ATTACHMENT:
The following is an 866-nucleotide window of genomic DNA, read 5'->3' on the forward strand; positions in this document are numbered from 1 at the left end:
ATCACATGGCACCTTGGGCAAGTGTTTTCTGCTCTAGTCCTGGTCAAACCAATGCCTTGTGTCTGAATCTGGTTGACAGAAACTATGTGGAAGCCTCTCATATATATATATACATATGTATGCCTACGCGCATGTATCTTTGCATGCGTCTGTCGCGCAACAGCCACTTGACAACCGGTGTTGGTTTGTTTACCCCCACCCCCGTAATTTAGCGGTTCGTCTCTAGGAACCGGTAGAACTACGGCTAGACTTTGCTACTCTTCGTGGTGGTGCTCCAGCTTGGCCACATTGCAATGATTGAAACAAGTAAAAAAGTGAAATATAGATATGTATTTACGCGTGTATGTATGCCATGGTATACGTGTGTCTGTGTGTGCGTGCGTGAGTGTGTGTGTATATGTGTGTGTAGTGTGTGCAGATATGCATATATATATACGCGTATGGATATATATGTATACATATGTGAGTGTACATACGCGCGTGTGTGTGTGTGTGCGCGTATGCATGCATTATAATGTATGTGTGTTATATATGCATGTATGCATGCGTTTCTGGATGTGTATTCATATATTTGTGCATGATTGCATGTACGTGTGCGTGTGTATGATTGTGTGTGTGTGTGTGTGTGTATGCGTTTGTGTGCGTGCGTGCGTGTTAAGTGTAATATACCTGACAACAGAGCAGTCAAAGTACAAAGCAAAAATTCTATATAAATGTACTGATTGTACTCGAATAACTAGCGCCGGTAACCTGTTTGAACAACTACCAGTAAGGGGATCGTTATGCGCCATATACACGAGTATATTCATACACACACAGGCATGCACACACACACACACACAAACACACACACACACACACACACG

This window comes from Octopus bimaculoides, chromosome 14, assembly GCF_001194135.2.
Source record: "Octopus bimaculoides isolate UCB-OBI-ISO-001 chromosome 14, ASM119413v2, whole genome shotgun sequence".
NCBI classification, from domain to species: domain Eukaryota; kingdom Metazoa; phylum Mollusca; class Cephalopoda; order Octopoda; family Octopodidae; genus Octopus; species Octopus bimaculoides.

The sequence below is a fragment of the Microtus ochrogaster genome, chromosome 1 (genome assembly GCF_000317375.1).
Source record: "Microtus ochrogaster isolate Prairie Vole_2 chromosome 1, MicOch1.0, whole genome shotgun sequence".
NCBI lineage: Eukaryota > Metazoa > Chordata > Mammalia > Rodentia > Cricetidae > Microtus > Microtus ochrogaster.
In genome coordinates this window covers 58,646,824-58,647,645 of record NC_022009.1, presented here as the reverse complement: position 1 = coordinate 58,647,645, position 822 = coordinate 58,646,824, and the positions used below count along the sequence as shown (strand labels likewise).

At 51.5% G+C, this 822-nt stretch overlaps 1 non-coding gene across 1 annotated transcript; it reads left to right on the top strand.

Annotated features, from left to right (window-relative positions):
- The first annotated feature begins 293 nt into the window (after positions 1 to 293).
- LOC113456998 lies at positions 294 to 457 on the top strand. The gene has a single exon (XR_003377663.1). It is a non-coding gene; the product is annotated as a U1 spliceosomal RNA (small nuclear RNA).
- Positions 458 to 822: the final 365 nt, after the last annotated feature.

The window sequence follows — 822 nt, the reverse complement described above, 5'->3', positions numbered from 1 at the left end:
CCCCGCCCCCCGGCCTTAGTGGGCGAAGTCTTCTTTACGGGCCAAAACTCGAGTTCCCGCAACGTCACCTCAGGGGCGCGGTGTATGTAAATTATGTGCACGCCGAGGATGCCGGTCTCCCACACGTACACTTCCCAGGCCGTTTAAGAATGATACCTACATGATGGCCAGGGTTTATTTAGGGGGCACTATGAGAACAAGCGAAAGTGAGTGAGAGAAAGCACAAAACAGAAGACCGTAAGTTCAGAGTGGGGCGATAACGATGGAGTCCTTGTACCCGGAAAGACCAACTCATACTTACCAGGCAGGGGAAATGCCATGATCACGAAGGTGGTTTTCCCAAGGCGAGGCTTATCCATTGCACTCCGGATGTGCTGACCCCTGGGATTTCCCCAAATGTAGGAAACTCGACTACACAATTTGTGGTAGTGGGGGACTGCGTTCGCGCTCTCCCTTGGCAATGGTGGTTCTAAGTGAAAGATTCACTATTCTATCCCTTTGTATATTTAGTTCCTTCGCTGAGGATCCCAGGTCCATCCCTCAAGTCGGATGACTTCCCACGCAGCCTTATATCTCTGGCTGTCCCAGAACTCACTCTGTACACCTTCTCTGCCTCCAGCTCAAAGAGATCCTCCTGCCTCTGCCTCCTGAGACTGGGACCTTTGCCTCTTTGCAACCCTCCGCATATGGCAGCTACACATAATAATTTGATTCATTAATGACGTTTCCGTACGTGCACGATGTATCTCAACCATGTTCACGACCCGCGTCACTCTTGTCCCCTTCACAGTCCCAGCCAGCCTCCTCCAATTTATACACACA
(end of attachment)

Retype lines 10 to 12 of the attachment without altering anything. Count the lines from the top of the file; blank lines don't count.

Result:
At 51.5% G+C, this 822-nt stretch overlaps 1 non-coding gene across 1 annotated transcript; it reads left to right on the top strand.

Annotated features, from left to right (window-relative positions):
- The first annotated feature begins 293 nt into the window (after positions 1 to 293).